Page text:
Go, COC!

Four Seasons Centre
Four Seasons Centre — a distinctive presence in a crowded cityscape

(Canscene) — Wherever they’re performing on world stages at this moment, Canadian singers like Isabel Bayrakdarian, Russell Braun, Tracey Dahl, Frances Ginzer, Ben Heppner, Adrianne Pieczonka, Gidon Saks and Michael Schade must indeed be happy to know that the Canadian Opera Company’s new home has been so well received by the public.

Four Seasons Centre
Aerial Amphitheatre for mini-concerts, meetings and lectures

It was general director Richard Bradshaw’s early recognition of their talent and the maestro’s partnership with architect Jack Diamond plus the generosity of philanthropists like Isadore Sharp and the late R. Fraser Elliott in giving Canada the Four Seasons Centre for the Performing Arts that has brought the COC to its present stature.

First past the post

To me, it’s fitting that of the three major Canadian cultural “prestige” buildings rising in Toronto, the completion of the Four Seasons Centre has led the pack of openings, putting to shame that old and pervasive Canadian habit of denigrating homegrown initiative.

While the steel and glass conception of Daniel Liebeskind for the Royal Ontario Museum is brilliant and arresting, it occupies a crowded urban area where, instead, it deserves to be seen from afar, surrounded by open space. And will the cachet of Frank Gehry’s design for the Art Gallery of Ontario in an equally unfelicitious surrounding bring in more visitors? Latest word is that due to the renovation schedule, the AGO’s closure will be extended to eight months.

Four Seasons Centre Hall
Fraser Elliott Hall: the opera theatre

So the “modest” new opera house doesn’t have the dramatic design of Sydney but it serves its purpose well and truly. And that purpose is to satisfy a public whose interest in opera proves it is an art form that has renewed itself. When performances are being staged, the visibility of the teeming City Room through glass will be an arresting sight and establish presence even in a crowded cityscape.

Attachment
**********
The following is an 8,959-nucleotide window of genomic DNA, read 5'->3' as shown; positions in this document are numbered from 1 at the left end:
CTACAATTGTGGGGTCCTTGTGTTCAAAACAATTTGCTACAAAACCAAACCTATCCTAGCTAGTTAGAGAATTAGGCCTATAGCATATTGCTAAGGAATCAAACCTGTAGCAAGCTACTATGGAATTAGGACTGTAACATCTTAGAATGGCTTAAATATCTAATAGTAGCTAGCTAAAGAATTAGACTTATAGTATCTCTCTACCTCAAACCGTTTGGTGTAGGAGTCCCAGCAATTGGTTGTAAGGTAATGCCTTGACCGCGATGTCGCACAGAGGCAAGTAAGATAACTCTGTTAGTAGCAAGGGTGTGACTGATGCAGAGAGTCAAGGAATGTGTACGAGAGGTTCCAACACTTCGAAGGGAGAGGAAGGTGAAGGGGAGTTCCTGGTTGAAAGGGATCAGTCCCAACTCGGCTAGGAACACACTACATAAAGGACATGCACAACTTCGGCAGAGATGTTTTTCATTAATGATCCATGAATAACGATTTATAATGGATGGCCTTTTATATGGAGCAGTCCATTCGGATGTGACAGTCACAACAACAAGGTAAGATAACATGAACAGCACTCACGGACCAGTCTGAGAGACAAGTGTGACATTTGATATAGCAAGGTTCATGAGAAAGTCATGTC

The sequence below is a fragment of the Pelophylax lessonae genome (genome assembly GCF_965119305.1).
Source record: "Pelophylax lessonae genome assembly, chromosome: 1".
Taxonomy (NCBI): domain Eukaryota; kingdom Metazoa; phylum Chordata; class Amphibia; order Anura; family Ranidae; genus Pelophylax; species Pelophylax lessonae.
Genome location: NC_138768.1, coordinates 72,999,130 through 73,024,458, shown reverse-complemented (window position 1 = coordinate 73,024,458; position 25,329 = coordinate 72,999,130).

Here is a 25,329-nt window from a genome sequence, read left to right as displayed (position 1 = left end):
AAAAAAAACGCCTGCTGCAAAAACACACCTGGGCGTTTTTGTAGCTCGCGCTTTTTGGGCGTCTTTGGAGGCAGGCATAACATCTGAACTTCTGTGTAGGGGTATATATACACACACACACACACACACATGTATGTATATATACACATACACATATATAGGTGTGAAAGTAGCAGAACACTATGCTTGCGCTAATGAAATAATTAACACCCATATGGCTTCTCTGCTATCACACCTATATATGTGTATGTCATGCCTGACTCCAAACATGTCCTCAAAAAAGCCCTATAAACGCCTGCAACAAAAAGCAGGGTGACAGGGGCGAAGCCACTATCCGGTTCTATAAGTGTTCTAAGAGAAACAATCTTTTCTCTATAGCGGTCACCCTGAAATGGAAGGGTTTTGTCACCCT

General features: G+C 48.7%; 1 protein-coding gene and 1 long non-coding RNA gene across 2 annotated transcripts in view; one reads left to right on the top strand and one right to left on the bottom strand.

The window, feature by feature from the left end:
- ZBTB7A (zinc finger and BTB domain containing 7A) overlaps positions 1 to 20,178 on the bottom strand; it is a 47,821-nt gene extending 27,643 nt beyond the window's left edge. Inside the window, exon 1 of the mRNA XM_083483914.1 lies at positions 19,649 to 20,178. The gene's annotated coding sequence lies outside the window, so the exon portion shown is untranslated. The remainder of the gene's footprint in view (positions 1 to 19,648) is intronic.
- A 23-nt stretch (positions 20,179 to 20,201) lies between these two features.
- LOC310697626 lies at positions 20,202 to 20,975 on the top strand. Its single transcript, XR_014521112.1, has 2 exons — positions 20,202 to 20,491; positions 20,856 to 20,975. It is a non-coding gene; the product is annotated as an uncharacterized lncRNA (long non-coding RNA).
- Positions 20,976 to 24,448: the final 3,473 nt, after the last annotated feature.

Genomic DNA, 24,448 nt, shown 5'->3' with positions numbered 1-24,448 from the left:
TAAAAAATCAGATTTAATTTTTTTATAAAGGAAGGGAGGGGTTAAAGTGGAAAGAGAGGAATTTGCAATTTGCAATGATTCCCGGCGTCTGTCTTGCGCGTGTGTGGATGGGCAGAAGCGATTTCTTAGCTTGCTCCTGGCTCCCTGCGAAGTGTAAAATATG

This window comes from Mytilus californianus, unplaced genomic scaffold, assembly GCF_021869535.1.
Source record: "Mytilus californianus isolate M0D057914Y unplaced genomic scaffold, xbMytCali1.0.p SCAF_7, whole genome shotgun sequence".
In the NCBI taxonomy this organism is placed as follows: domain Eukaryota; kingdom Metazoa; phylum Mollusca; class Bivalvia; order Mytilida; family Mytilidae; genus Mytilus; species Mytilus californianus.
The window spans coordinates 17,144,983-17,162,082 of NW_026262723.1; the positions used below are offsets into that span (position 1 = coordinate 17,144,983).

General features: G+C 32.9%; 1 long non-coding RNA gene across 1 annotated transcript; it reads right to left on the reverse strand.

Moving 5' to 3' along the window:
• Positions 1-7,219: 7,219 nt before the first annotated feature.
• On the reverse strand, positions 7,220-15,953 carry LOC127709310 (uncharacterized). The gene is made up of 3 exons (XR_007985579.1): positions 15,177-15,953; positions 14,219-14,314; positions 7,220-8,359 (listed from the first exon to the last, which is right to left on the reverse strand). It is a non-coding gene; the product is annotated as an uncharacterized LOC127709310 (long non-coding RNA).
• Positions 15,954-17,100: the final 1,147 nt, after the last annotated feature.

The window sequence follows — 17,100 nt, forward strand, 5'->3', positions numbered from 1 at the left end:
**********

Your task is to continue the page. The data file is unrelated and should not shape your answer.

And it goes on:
Recognizing peoples’ needs, COC has moved with the times

Over the years, audiences for operas staged at the Hummingbird Centre by the Canadian Opera Company (COC) have been seen in increasingly relaxed dress, some of the younger members even garbed as though headed for a rock concert. Tickets for opera lovers in their twenties have been offered at special prices. Bradshaw, in radio and television commercials for COC has titillated the public interest. It has already been announced that at each performance of an opera the COC will offer seats at $20.00 each on a first-come, first-served basis to opera lovers aged 16 to 29.
Opera in Canada finally belongs to the people and it was in this spirit that the new Four Seasons Centre for the Performing Arts was received when it opened last month. Now more than ever the new home of the COC and the National Ballet has demonstrated that the building is performer – and audience-oriented above all.

Neither Italy’s La Scala nor Britain’s Covent Garden can be said to have the kind of overwhelming presence that some now believe is essential for a “prestige” building. But they make beautiful music.

Test audiences have already confirmed that, acoustically, the Four Seasons Centre is all that can be desired. Richard Bradshaw told the guests that at one such test, his audience consisted of school kids. After explaining what he was going to do and as he raised his baton, one youngster who appeared to be about seven, yelled “Go, dude!”

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